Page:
Osteoprotegerin ( OPG ) is promising as a predictor of adverse prognosis in patients with acute coronary syndromes and chronic heart failure. Its prognostic value in acute heart failure ( AHF ) is unknown.
The aim of a study was to assess the prognostic value provided by serum osteoprotegerin levels at discharge after an admission for acute heart failure.
In a prospective study, researchers enrolled 338 patients consecutively admitted with acute heart failure to the internal medicine department of a tertiary care university hospital in Porto, Portugal between March 2009 and December 2010.
Osteoprotegerin was measured using a commercial enzyme-linked immunosorbent assay and was both analyzed as a continuous variable and categorized by quartiles.
Patients were followed for up to 6 months after discharge to ascertain the occurrence of all-cause death or hospital readmission resulting from acute heart failure.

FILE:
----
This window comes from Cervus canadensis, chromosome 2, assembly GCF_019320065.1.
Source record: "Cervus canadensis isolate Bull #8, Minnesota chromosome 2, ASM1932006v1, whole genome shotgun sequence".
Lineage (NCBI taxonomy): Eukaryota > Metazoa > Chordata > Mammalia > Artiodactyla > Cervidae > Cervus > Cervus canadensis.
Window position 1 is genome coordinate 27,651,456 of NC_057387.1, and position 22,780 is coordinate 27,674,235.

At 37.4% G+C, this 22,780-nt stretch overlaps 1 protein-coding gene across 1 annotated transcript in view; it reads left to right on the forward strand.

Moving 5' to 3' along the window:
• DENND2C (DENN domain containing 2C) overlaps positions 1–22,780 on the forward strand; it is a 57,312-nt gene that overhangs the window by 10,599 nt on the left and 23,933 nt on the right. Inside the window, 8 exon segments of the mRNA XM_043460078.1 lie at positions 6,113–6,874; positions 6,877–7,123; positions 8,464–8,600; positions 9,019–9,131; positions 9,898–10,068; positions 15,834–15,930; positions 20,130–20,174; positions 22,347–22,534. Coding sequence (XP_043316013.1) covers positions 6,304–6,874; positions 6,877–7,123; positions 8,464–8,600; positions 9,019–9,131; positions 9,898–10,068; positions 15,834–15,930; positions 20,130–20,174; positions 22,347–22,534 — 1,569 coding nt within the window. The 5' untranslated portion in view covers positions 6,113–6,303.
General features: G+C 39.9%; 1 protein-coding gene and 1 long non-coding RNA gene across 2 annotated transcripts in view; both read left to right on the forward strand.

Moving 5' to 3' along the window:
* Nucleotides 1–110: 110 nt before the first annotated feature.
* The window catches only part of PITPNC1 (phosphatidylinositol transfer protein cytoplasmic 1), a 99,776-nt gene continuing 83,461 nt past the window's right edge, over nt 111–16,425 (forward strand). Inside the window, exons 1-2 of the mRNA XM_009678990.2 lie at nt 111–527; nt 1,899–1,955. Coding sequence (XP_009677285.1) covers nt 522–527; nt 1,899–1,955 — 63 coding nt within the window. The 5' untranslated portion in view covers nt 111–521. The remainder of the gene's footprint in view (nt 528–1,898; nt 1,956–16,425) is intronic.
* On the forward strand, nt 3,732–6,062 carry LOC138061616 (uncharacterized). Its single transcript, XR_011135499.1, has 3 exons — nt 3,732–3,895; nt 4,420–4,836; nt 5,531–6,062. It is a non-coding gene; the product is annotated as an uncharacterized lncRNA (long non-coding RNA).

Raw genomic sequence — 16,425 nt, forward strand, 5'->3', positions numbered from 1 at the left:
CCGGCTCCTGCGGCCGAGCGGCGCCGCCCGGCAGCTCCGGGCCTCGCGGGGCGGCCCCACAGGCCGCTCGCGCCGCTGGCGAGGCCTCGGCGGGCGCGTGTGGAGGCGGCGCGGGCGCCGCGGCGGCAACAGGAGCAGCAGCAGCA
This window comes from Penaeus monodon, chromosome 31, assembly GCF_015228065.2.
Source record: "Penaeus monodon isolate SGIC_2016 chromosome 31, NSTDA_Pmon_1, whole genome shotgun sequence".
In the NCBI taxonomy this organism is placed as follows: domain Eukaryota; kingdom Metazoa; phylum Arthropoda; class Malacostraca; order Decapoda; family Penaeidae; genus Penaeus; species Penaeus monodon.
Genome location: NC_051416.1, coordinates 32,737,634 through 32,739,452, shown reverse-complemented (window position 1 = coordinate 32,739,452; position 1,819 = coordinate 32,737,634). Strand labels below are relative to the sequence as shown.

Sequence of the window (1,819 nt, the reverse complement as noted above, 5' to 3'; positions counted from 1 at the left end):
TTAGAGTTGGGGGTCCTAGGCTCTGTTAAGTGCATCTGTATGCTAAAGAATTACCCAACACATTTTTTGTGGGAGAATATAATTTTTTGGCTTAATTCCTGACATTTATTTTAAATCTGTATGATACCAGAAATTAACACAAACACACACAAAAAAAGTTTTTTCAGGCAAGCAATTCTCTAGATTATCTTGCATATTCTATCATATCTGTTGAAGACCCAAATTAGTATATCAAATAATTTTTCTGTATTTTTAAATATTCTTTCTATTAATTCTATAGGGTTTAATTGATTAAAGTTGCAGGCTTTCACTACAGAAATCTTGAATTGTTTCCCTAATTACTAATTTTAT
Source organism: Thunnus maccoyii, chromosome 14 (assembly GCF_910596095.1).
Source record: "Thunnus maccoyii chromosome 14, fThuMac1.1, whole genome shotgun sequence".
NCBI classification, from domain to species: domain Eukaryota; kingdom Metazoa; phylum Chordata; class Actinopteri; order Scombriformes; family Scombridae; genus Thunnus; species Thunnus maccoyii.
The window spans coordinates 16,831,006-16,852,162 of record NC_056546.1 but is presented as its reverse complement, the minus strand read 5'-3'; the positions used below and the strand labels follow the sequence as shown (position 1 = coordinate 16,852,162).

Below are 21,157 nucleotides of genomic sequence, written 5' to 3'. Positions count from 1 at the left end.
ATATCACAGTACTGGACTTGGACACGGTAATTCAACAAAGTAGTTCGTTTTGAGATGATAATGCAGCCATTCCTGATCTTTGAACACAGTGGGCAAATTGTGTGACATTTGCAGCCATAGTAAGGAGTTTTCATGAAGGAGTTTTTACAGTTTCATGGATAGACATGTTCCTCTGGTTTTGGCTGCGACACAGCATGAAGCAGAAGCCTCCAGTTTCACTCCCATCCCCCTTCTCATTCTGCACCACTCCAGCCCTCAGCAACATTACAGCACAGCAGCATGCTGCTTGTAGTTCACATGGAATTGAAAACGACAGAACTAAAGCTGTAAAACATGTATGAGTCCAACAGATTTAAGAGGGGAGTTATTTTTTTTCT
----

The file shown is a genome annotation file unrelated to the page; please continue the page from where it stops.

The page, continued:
During follow-up, 119 patients died or were readmitted for acute heart failure.
A graded increase in the risk of the combined end point was observed across quartiles of osteoprotegerin.
At 6 months, the cumulative risk of the end point was 25% for the first quartile and 50% for the fourth quartile. The multivariable adjusted risk of death or hospitalization for acute heart failure increased progressively across categories of osteoprotegerin up to a statistically significant 2.44-fold increase in risk in the highest category ( P for linear trend = 0.002, ie, by 5% per 10 pg/mL increase in osteoprotegerin ).
In conclusion, serum osteoprotegerin was directly associated with a higher probability of death or readmission for acute heart failure within 6 months, irrespective of other known prognostic markers.
This was true both when the ejection fraction was preserved and when it was reduced. ( Xagena )
Friões F et al, Can J Cardiol 2015; Epub ahead of print